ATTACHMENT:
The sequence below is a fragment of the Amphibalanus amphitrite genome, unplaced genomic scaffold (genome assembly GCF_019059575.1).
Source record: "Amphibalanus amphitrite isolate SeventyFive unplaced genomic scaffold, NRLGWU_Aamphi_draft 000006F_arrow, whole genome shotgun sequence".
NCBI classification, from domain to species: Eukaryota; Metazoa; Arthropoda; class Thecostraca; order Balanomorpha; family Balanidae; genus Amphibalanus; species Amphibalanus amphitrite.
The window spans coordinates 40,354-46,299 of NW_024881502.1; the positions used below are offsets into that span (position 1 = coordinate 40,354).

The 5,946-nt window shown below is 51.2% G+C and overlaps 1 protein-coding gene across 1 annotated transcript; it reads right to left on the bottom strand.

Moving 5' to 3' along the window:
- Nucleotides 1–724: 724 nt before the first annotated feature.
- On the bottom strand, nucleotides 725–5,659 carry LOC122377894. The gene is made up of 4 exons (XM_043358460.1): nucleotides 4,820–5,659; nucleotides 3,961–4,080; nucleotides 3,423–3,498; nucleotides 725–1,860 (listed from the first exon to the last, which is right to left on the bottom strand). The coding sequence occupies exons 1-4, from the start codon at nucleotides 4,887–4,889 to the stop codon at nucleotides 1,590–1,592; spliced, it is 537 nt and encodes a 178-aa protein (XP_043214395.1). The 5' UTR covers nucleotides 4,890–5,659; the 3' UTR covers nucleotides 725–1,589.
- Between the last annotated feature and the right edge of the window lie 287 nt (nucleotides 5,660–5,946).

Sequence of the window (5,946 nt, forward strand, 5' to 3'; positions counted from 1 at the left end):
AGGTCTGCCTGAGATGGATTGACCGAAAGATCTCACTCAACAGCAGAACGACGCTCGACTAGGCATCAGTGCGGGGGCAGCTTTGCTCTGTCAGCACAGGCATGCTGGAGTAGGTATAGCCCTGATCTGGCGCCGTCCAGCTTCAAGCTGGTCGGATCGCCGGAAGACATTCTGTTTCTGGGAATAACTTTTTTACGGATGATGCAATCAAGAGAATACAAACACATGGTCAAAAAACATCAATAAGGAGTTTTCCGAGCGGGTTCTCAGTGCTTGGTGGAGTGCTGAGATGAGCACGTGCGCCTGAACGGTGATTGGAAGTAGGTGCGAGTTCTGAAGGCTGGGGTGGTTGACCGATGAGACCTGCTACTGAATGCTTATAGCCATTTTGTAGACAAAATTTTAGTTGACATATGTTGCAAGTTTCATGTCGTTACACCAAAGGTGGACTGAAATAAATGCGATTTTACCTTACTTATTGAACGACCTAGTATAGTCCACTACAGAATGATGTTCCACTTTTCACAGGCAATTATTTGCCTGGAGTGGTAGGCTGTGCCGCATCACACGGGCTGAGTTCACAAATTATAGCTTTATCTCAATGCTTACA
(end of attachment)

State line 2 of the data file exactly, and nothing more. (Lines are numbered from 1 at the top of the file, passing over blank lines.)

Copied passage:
Source record: "Amphibalanus amphitrite isolate SeventyFive unplaced genomic scaffold, NRLGWU_Aamphi_draft 000006F_arrow, whole genome shotgun sequence".